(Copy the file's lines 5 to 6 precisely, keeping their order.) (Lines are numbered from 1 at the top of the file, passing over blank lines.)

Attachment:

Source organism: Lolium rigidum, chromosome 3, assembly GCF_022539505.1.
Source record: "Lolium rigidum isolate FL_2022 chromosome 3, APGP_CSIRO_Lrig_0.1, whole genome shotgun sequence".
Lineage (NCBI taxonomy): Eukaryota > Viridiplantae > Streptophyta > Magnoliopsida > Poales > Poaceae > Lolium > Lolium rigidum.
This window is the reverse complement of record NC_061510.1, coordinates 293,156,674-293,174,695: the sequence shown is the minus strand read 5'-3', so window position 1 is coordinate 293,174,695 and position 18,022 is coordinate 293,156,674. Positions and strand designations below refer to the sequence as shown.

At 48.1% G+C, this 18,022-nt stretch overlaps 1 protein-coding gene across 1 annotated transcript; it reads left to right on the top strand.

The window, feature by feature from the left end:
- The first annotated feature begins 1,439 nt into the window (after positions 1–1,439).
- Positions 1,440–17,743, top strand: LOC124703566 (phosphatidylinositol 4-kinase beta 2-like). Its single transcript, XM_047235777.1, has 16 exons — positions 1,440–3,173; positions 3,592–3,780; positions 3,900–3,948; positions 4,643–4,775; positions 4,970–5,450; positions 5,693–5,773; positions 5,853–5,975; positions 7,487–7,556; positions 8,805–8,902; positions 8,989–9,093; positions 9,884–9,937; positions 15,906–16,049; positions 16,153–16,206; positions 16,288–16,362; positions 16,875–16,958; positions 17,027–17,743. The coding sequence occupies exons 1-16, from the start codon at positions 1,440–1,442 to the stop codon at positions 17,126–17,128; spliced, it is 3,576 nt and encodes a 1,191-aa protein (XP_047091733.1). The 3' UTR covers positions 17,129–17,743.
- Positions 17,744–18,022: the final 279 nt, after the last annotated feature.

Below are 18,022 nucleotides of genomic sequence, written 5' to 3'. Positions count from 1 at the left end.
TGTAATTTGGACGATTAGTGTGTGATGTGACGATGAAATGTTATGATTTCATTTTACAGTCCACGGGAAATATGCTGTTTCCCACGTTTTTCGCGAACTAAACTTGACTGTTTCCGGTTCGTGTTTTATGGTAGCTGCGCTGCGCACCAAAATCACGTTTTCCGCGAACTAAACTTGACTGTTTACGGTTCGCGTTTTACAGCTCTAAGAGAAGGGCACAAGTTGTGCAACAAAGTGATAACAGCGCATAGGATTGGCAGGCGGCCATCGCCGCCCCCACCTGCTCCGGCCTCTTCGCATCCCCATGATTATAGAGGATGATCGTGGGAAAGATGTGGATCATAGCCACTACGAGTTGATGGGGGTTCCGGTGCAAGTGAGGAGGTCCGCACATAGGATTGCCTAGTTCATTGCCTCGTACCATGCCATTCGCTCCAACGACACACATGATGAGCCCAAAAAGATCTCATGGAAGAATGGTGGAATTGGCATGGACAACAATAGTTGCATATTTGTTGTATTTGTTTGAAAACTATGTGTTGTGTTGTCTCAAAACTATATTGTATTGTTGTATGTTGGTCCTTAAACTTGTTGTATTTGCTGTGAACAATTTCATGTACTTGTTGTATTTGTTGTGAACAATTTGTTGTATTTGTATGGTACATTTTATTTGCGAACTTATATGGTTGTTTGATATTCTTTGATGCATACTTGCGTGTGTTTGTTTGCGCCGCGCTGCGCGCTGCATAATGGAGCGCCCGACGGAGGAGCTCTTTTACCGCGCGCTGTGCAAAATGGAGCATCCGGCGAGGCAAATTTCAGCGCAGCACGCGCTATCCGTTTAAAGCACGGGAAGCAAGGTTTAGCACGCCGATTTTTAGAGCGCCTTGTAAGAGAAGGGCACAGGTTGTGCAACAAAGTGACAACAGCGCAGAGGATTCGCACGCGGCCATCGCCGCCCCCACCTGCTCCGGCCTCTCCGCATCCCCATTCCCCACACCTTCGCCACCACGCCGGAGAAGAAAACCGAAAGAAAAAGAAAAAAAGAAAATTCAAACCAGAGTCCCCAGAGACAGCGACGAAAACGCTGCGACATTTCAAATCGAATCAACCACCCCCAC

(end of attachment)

At 48.1% G+C, this 18,022-nt stretch overlaps 1 protein-coding gene across 1 annotated transcript; it reads left to right on the top strand.

The window, feature by feature from the left end: